If you've confused Memorial Day and Veterans Day, you're not alone. Aside from being federal holidays, both technically involve honoring and remembering soldiers. Thanks to the troops, you get a couple days of the year off of work and school, but it’s worth understanding the difference to uphold the importance of both holidays.
Celebrated on or around November 11 every year in the United States, Veterans Day was initially called Armistice Day. An armistice is "a truce, ceasefire, or temporary agreement made by both sides of the war to stop fighting." It’s borrowed from the French word armistice that means the same thing.
World War I ended with an armistice in 1918. Historically and poetically, it was the 11th hour of the 11th day of the 11th month. In 1938, Armistice Day was designated a federal holiday.
In 1954, Armistice Day was officially amended and changed to Veterans Day. Armistice Day was initially a holiday to honor those who served during World War I, but it turns out that more wars have happened since then. Veterans Day officially celebrated all veterans.
When specifically referring to the military, a veteran generally refers to “anyone who has served or is currently serving in any branch of the military.” The plural of veteran is veterans. Not to be confused by animal doctors (veterinarians).
Veteran comes from the Latin word veteranus, meaning “an experienced or mature person.”
Although you might be tempted, Veterans Day is spelled without an apostrophe. Both Veteran’s Day and Veterans’ Day are incorrect for different reasons. Veteran’s Day implies a singular possessive, meaning a day belonging to one veteran, but the holiday is designed to honor all veterans.
Veterans’ Day might seem like the right choice as a plural possessive, but the U.S. Department of Veterans Affairs specifically discourages that spelling. The reason: The day doesn’t belong to anyone. It’s for honoring veterans.
As with all holiday names, you capitalize both words in the name, so it’s Veterans Day, not veterans day.
- This Veterans Day, we planned to go camping and hiking with our grandpa.
- The weather was perfect for spending time with my parents on Veterans Day.
Observed on the last Monday in May, Memorial Day has some hazy origins, though people know that the first Memorial Day (then known as Decoration Day) was held in 1868. It was initially a holiday for honoring Union soldiers who had died during the U.S. Civil War.
Following World War II, Memorial Day became more commonly used than Decoration Day, but the official switch didn’t come until 1967. This helped to expand the holiday, honoring all veterans who died in service.
Memorial is a noun referring to "something that is designed to preserve the memory of a person or important event." It’s also an adjective referring to "something that is commemorative or preserving the memory of a person who has passed away."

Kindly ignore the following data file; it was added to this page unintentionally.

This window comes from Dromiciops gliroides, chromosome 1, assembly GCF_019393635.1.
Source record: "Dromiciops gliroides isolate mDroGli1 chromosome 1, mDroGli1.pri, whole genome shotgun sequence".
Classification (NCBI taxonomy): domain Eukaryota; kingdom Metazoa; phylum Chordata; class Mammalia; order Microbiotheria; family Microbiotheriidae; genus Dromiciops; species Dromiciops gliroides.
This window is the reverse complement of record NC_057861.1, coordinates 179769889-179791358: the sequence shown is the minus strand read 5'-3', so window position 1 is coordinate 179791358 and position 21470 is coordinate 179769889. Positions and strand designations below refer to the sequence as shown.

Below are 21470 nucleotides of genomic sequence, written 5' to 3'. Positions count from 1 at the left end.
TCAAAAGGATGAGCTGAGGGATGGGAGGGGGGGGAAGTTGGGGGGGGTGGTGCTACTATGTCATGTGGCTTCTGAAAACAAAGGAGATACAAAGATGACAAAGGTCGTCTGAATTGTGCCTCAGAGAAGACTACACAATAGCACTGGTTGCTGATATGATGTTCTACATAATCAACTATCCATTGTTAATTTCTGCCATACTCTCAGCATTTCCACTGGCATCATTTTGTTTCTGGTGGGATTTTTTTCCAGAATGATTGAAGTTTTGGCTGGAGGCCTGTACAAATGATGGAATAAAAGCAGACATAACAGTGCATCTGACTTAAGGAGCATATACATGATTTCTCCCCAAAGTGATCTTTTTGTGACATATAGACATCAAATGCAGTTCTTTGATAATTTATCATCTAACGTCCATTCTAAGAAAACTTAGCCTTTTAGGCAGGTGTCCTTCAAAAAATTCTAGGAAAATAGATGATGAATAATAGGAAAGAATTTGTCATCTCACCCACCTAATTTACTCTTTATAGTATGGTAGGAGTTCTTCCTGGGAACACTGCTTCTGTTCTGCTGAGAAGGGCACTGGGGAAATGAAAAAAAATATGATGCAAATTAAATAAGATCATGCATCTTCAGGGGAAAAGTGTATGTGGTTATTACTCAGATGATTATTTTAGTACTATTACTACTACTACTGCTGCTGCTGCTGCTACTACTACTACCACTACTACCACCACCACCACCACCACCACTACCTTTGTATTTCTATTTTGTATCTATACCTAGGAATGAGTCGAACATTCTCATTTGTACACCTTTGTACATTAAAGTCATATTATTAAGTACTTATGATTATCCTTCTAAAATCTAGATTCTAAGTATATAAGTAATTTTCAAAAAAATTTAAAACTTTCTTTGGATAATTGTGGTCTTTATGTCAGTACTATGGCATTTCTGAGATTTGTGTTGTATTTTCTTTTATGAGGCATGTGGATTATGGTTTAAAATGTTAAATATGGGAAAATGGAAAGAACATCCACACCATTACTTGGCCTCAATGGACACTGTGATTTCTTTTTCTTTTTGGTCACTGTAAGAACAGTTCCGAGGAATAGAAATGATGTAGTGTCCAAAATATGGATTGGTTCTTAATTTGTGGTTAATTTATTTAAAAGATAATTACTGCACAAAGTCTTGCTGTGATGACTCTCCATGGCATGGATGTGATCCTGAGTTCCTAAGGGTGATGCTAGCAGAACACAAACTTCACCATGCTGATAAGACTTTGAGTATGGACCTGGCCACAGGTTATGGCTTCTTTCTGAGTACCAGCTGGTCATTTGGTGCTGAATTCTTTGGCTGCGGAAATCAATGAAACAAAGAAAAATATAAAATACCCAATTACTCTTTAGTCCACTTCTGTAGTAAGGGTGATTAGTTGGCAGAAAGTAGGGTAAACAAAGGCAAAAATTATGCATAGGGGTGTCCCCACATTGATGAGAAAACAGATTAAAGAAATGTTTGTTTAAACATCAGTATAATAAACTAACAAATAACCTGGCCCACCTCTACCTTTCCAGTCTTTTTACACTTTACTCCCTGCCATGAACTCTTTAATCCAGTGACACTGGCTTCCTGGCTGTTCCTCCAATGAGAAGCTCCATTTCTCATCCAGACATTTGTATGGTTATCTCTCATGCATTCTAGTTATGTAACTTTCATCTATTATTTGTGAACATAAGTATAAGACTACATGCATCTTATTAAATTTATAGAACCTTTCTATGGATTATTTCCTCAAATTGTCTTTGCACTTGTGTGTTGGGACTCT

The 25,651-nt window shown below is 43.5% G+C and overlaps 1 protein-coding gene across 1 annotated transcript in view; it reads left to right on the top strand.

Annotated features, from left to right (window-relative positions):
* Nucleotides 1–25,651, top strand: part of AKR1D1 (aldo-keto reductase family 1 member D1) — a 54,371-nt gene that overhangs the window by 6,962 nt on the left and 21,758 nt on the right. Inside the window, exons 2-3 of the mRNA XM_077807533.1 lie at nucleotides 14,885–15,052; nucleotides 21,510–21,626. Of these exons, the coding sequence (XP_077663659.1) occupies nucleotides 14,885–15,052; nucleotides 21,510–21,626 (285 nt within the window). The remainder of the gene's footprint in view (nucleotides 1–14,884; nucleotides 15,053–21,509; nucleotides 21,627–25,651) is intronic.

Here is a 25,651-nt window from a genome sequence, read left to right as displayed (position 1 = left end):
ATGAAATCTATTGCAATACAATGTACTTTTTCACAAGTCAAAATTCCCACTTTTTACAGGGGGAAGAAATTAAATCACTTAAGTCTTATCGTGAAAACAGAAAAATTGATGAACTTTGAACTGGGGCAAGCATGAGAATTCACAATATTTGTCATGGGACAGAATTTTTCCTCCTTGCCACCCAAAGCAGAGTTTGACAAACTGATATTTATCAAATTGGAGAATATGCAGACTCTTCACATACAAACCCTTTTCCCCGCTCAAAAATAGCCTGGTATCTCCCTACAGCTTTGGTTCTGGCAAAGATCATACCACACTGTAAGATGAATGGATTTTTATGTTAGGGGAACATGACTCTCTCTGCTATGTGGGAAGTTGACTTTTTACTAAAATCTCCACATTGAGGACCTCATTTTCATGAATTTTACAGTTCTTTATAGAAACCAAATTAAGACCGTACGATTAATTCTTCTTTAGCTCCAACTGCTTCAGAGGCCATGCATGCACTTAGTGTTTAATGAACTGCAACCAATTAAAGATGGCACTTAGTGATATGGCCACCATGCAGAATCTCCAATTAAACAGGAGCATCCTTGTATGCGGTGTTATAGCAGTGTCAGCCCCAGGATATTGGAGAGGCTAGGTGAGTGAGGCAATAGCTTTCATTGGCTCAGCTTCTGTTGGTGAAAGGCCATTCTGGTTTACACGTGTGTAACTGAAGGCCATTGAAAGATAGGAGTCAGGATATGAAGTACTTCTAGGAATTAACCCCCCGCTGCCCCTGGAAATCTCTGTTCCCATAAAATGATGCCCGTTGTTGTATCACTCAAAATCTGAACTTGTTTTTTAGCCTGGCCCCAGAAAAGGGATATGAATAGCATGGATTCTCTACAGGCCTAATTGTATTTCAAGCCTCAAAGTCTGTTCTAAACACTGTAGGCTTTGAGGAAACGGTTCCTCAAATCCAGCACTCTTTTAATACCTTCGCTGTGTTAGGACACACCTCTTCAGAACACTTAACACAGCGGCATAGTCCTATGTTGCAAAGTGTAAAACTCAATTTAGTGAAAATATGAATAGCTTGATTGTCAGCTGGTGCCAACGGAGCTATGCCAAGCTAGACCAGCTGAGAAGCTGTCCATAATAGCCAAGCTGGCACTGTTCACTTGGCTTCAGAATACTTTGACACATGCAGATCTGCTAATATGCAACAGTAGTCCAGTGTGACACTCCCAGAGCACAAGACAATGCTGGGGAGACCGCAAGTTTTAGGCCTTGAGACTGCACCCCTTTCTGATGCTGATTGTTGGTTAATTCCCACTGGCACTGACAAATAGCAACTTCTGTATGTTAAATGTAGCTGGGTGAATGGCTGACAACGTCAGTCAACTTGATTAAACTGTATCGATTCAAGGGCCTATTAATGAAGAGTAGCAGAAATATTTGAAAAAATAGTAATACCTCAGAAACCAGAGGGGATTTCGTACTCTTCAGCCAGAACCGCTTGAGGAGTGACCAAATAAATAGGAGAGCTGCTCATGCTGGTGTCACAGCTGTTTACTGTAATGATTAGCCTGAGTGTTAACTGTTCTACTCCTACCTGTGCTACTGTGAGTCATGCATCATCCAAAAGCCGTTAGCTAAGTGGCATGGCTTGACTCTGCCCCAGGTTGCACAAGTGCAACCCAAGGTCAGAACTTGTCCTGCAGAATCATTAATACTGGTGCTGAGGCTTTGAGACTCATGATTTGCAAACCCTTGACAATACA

It may have multiple origins, particularly from the Latin words memorialis and memoriale as nouns meaning “a record,” as well as the French word memorial, meaning “commemorative, remembered, or relating to memory.”
- We held memorial services for our amazing friend.
- The city put up a statue as a memorial for the brave firefighters.
Memorial Day uses a mix of both meanings: The holiday acts as a memorial itself, while the purpose of the day is to preserve the memory of people who have died in military service.
Memorial Day is pretty straightforward in its spelling. You don’t need to worry about apostrophes or hyphens. Just make sure you capitalize both words, and you’re good to go.
- On Memorial Day, we planned to visit our grandfather’s grave.
- Memorial Day is the unofficial start of summer.
Decoration Day was the initial name for Memorial Day, and some regions of the U.S. do still have Decoration Day traditions. The word decoration can be confusing in this application because most people associate that with Christmas trees and fairy lights.
Decoration Day likely got its name because it involved decorating a soldier’s grave with flowers. Decoration also refers to badges and medals awarded to soldiers as a mark of honor. A decorated soldier is one who has earned several of these honors.
It’s important to remember that Veterans Day honors all military personnel, current and previous. While there aren’t any official greetings for Veterans Day, saying “thank you” to and otherwise showing appreciation for the military folks in your life is pretty standard.
Think of Memorial Day as a day of mourning and remembering those who have passed, which might involve visiting graves or partaking in religious practices that honor deceased friends and family members. That means that “greetings” are a bit strange. You might send general messages of appreciation for soldiers who have passed. For example:
Thank you to the veterans who have given their lives in service to this country.
And as well-intentioned as it might seem, that also means you shouldn’t wish a living soldier “Happy Memorial Day!”. They’re alive, and it’s not necessarily a happy occasion.
As mentioned, a simple “thank you for your service” is typically enough of a greeting on Veterans Day. Other variations on that can include:
- I salute everyone who has served in our military.
- To all those who have served and those who continue to serve, thank you.
- I’m proud to have a friend who has served our country. Thank you for your service.
- Happy Veterans Day to a good veteran and a great mom! That’s twice the pride!
You can also show your appreciation by simply spending time with your favorite veteran.